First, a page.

How to store seeds properly in the tropics

How to store seeds properly in the tropics

Storing seeds is a challenge in any country, but a few extra ones are in the tropics. Constant heat. Daily humidity. Sunshine. The 3 big killers of seed viability.

How to store seeds properly in the tropics

These days, the ability to store viable seeds for months – and potentially years – is a huge part of being sustainable. Without seed, there’s nothing. Are you trying to learn How to store seeds properly in the tropics?

Seeds can last a long time. Years, even. Luke from MIGardener germinated and grew seeds that were 87 years old. Stored right, seeds are portable food. Stored poorly, they’ll last less than a year.

How to store seeds properly in the tropics

Start with good seed

To store viable seeds, you need to start with high-quality seeds. When purchasing seeds, look at how old they are, where they are sitting in relation to the sunlight and the air quality of the store. The seed’s packaging is important too. Seeds in plastic bags will last longer than seeds in paper or wax-coated packaging.

Old see isn’t necessarily bad. But when it is old combined with sitting in the sunlight with plenty of access to humidity or temperature fluctuations, it loses quality quickly.

Does the company have a reputation for high-quality seeds? What is the germination rate on the package?

And remember, your garden is a great spot to save seeds from. Jess from Roots & Refuge has these great videos on seed saving. (here and here.)

Protecting your seeds

Seeds are hardy little gems, but there are a few things they don’t handle well.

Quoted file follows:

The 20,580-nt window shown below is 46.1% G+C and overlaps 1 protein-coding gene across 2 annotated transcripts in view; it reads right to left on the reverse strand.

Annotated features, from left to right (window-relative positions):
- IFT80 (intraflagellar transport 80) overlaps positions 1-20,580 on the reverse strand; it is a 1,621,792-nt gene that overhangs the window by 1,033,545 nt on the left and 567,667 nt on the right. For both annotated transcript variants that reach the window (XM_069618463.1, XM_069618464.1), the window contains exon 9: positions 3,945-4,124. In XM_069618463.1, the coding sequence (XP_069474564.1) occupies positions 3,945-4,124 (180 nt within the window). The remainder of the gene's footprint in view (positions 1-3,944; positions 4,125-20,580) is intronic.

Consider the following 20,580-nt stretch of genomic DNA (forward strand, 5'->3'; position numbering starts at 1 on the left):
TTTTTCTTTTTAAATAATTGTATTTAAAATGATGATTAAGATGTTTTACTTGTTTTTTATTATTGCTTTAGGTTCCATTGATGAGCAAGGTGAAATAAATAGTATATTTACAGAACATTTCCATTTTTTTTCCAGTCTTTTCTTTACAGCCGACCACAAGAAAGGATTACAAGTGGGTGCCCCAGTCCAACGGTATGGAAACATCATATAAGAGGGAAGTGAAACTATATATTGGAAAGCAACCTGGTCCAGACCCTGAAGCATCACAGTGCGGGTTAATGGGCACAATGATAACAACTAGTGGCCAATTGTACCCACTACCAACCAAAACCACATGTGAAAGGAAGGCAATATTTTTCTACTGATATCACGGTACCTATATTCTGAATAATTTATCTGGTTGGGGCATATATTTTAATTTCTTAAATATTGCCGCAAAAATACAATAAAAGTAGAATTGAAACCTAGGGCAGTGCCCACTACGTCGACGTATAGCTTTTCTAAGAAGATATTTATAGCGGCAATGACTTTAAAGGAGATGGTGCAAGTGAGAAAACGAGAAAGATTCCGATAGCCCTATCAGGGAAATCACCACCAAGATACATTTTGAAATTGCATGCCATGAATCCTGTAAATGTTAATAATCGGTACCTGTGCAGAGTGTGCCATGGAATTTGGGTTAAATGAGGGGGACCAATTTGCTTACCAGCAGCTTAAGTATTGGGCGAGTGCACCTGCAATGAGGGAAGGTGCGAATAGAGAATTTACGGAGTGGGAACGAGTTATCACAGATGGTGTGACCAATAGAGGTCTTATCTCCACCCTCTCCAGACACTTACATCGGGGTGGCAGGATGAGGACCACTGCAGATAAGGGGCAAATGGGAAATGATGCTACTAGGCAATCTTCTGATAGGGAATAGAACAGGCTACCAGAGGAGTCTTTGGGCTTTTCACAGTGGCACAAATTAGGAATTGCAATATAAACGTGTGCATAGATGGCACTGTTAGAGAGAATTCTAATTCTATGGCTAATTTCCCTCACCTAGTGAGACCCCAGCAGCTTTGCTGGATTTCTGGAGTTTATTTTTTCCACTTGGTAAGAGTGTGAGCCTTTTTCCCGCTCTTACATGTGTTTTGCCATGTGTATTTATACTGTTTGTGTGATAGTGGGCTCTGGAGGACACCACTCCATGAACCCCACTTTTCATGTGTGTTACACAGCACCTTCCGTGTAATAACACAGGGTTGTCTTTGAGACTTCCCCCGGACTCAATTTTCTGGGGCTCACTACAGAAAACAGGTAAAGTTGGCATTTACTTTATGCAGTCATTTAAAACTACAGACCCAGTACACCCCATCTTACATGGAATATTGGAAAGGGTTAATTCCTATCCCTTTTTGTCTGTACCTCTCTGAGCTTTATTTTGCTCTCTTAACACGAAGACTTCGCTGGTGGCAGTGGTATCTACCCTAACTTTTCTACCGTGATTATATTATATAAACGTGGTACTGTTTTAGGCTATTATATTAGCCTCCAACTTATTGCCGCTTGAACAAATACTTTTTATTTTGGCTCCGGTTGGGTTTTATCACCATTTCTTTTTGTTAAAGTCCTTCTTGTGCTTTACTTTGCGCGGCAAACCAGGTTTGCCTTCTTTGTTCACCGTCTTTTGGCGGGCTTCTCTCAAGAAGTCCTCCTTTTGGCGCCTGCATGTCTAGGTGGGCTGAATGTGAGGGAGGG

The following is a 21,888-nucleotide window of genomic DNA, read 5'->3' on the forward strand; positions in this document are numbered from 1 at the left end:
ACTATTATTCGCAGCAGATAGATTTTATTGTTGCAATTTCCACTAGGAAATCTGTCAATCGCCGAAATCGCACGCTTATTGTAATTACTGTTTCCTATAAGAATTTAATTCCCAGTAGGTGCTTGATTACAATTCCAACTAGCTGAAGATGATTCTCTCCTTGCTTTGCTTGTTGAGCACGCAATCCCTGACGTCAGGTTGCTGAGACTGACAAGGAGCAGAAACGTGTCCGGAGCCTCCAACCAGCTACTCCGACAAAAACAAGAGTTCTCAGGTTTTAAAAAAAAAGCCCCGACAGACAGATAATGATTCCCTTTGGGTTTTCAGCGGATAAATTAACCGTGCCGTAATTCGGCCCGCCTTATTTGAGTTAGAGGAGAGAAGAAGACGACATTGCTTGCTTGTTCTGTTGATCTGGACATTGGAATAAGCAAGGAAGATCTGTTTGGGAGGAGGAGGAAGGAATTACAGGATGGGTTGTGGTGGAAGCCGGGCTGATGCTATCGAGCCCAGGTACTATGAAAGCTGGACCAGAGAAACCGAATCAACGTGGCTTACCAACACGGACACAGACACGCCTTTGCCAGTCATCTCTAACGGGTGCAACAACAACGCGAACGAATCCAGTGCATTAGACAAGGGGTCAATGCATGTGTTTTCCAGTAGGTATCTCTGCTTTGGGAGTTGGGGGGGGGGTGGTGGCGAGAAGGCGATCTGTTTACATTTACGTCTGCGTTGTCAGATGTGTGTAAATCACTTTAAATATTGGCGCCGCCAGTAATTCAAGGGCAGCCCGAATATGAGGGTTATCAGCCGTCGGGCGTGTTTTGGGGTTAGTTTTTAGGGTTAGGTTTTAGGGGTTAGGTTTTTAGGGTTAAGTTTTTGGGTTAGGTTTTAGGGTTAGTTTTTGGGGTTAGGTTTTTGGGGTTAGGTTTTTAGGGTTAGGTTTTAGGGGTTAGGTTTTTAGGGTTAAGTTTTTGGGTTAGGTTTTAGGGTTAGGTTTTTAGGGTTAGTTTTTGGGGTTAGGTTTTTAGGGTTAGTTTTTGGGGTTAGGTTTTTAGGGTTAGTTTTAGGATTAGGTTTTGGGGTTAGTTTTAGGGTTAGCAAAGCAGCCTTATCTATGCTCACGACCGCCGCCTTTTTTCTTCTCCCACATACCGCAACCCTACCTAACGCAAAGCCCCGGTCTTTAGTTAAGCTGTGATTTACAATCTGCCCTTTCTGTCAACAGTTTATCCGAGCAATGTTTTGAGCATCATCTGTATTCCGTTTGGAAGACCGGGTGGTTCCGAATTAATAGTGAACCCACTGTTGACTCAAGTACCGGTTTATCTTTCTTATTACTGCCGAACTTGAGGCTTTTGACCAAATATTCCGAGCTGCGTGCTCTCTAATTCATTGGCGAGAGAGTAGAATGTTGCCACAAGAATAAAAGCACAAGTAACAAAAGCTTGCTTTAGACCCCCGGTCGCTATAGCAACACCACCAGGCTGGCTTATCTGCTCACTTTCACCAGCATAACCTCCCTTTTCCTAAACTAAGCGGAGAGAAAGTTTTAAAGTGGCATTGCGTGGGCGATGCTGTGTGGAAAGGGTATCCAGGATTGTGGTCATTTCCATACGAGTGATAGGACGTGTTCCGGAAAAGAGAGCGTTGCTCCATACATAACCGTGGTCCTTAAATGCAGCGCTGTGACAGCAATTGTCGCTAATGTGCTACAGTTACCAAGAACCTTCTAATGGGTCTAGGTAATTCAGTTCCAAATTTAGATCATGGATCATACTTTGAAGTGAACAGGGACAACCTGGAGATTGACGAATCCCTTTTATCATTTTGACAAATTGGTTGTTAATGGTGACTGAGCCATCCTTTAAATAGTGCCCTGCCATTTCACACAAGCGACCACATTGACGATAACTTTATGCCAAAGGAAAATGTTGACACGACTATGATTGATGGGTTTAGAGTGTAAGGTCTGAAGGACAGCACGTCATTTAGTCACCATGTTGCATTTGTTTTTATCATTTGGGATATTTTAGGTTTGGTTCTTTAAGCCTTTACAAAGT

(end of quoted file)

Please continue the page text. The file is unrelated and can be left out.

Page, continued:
• heat
  • humidity
  • changing temperatures
  • sitting in sunlight

Heat & changing temps

Always, always store seeds away from hot areas. If possible, keep them in a fridge, air-conditioned room, or in a place that doesn’t get too hot. The middle of a box of clothes or towels works well. The goal is to keep heat from getting to them. Storing inside multiple boxes and layers of ‘insulation’ is a cheap way to protect your seeds. Keep seeds in air-tight containers if at all possible. Good storage temps to aim for are 35-40*F.


Store seeds inside of plastic. Whether that be a sealed box, Ziploc bags, or tightly wound-up baggies, plastic helps keep moisture where it belongs. On the outside. Moisture will ruin seeds before your eyes, with mould, mildew, or a seed trying to grow and then dying. A few silica gels (desiccants) are also beneficial to add to a storage bucket. Always start with DRY seeds when storing them.


Sunlight will cook your seeds just like heat will. Even if they are inside an air-conditioned building. If sunlight can reach them through the window, their viability is dropping. Store seeds in a dark area away from any sunlight.

How to store seeds properly in the tropics
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Seeds are an investment

Up front, it may seem like an expensive thing to do. But seeds are a long-term investment. Learn how to save seeds, and after your initial purchase, you’ll have seeds for years!

Learning how to properly store seeds is the first step. Do that and you’re well on your way to food security!

What is your biggest struggle with keeping seed good? Comment below, I’d love to hear from you.

~ Megan

How to store seeds properly in the tropics

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